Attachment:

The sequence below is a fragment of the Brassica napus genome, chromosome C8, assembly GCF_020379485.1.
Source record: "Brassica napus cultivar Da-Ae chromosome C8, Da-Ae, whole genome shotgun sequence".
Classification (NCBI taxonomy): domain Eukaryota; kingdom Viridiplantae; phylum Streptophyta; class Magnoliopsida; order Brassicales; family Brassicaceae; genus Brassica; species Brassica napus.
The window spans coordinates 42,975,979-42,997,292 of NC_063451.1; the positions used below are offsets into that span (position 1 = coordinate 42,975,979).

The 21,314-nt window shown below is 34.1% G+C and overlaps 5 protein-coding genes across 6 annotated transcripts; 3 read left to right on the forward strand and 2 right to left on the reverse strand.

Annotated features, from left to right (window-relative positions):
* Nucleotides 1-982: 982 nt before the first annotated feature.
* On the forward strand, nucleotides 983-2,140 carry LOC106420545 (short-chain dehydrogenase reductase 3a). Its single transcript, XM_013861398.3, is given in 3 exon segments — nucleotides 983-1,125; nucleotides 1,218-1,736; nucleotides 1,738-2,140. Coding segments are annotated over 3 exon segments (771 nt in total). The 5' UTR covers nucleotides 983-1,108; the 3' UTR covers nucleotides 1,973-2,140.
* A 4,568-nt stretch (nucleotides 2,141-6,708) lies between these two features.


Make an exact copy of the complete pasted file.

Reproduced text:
The sequence below is a fragment of the Brassica napus genome, chromosome C8, assembly GCF_020379485.1.
Source record: "Brassica napus cultivar Da-Ae chromosome C8, Da-Ae, whole genome shotgun sequence".
Classification (NCBI taxonomy): domain Eukaryota; kingdom Viridiplantae; phylum Streptophyta; class Magnoliopsida; order Brassicales; family Brassicaceae; genus Brassica; species Brassica napus.
The window spans coordinates 42,975,979-42,997,292 of NC_063451.1; the positions used below are offsets into that span (position 1 = coordinate 42,975,979).

The 21,314-nt window shown below is 34.1% G+C and overlaps 5 protein-coding genes across 6 annotated transcripts; 3 read left to right on the forward strand and 2 right to left on the reverse strand.

Annotated features, from left to right (window-relative positions):
* Nucleotides 1-982: 982 nt before the first annotated feature.
* On the forward strand, nucleotides 983-2,140 carry LOC106420545 (short-chain dehydrogenase reductase 3a). Its single transcript, XM_013861398.3, is given in 3 exon segments — nucleotides 983-1,125; nucleotides 1,218-1,736; nucleotides 1,738-2,140. Coding segments are annotated over 3 exon segments (771 nt in total). The 5' UTR covers nucleotides 983-1,108; the 3' UTR covers nucleotides 1,973-2,140.
* A 4,568-nt stretch (nucleotides 2,141-6,708) lies between these two features.